Learning organic methods for controlling potato beetles is important for your garden! That’s because every gardener growing potatoes is likely to run into this devastating potato pest.
Both the yellow, black-striped adult and the black-spotted, red larvae feed on potato leaves and can completely consume them. This greatly reduces tuber yields and may even kill the plants.
The potato beetle can also be a serious pest on tomato, eggplant, and pepper (all members of the nightshade family).
Steps For Controlling Potato Beetles
Understand The Life Cycle
Adult potato beetles overwinter in the soil and emerge in late spring as temperatures rise. They establish themselves on early or volunteer plants, mate, and the females lay orange-yellow eggs on the underside of the leaves.
They lay the eggs in bunches of about two dozen but can lay up to 500 eggs over a month. Eggs hatch in approximately a week, and the larvae begin feeding on the potato foliage.
Because they’re laid in bunches, the larvae tend to be found in clumps, and the damage they do can be quick and severe. The larval stage lasts approximately two weeks, and then they burrow in the ground to pupate.
In about another week, the adult beetles emerge, and the process starts all over. Depending on where you live, there are typically two to three generations of beetles per year.
Organic Methods for Controlling Potato Beetles
A variety of strategies are generally necessary to control potato beetles, particularly if organic control is desired:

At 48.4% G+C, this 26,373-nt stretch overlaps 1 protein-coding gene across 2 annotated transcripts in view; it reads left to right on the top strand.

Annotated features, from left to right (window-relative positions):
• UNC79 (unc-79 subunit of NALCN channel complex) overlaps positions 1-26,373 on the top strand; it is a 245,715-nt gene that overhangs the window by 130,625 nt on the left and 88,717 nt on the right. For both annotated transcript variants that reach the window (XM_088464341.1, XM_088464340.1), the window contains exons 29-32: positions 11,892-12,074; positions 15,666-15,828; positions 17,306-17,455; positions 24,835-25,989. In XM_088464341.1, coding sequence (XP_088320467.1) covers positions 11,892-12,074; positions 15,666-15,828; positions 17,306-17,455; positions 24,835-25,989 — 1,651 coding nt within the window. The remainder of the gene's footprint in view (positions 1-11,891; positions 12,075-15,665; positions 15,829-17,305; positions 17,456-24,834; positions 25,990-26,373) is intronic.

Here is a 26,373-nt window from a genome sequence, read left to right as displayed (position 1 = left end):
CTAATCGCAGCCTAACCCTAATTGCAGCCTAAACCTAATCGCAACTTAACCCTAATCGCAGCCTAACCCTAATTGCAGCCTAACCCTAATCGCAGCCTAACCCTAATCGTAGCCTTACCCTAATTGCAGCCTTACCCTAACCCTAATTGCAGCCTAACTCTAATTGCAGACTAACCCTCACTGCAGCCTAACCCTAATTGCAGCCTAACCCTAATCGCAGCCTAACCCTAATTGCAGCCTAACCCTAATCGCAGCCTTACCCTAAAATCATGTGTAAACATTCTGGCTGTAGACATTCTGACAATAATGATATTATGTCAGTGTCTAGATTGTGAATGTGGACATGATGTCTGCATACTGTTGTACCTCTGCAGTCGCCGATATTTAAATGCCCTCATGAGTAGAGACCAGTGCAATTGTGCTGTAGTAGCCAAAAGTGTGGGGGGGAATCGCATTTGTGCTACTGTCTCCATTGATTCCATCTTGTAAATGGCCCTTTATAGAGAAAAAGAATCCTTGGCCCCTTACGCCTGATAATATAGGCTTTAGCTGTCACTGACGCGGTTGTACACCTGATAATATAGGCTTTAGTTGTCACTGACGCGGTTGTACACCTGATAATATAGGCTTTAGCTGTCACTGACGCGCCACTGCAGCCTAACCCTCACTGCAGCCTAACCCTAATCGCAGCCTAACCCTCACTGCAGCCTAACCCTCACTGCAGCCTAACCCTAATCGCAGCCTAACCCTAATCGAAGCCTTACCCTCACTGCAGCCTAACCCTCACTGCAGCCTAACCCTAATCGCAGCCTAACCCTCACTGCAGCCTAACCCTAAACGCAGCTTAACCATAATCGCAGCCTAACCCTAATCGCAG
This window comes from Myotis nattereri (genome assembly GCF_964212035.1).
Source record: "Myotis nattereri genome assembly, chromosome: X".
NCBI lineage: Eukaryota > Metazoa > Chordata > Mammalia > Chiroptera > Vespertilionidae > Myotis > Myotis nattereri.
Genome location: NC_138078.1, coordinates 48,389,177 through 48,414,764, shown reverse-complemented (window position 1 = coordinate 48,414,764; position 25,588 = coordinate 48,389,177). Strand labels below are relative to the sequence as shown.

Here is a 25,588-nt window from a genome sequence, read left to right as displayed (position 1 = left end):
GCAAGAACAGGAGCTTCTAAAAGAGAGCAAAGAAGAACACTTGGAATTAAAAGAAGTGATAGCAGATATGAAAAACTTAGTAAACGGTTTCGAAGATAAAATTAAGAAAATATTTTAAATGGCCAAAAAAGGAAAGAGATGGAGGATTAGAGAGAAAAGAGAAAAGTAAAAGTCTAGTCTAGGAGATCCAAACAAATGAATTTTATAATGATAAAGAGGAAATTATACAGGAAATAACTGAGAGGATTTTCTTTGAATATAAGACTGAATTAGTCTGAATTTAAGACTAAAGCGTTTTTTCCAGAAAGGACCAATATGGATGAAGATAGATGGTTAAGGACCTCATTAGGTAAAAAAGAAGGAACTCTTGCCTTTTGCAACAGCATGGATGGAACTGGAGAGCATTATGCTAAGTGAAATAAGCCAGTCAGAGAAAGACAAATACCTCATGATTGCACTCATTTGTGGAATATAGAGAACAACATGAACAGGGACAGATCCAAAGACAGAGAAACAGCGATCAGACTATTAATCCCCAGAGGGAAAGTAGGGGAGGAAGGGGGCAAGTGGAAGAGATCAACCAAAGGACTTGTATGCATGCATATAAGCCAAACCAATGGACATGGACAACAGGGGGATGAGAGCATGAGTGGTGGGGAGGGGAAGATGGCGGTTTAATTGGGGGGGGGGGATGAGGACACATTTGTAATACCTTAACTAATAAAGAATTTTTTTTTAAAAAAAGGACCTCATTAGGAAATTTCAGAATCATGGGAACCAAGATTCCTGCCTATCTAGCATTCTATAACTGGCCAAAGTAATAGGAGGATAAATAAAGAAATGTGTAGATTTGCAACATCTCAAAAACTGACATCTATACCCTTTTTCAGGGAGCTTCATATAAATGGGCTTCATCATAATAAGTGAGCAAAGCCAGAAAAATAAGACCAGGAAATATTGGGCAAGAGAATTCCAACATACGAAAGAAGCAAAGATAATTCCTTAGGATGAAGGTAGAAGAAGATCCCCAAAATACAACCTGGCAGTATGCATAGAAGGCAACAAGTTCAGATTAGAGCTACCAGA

1) Crop rotation
This is the first and one of the best defenses against potato beetles (see Crop Rotation: A Simple System). By rotating the potato bed every year, the beetles overwintering in the ground (in last year’s potato bed) don’t emerge into this year’s potato bed. Instead, have to go looking for the potatoes.
This may just delay the first beetle attack on the potatoes. But if you use early maturing potato varieties, it’s sometimes possible to grow and harvest your potatoes before the beetles ever find them.
Mulching with straw has been shown to reduce the beetle’s ability to locate potato plantings. Also, mulch creates an environment favorable to potato beetle predators. Since we use the “lazy bed” potato method for growing potatoes, we definitely mulch our potatoes.
3) Covering the Potatoes
Covering the potatoes with row covers is another method that combined with crop rotation helps prevent the adult beetles from finding the potatoes.
4) Hand Picking
Picking the beetles or larvae off and destroying them is also practical for small potato patches. Since the eggs are laid in clumps, by carefully watching the bottom of the potato leaves for the orange eggs, it’s often possible to destroy the eggs before they hatch and do any damage.
5) Organic Pesticides
Organic substances such as rotenone or Bt can be used for controlling potato beetles. Note, however, rotenone is quite toxic so use it with caution.
Bt is only effective if the beetles ingest it early in the larval stage. Therefore, Bt must be applied when larvae are first seen and repeated frequently to assure later hatching larvae ingest the Bt.
6) Fast Maturing Varieties
Today, commercial growers are using genetically modified potato varieties to thwart potato beetles, but I wouldn’t even consider using them in our garden.
Instead, consider using one of several varieties of potatoes that mature in just 75 – 85 days. Often, these varieties develop tubers before the beetles become serious pests.
These varieties include Norland, Redsen, Sunrise, Superior, Caribe, Pungo, and Yukon Gold. Using one of these short-season varieties is usually a great strategy.
We’ve found that a combination of strict crop rotation, mulching, handpicking and destroying, and using fast-maturing varieties has worked in our garden, and we usually have a nice crop of potatoes each year. We particularly enjoy the Yukon Gold and Caribe potatoes and they’ve been very successful.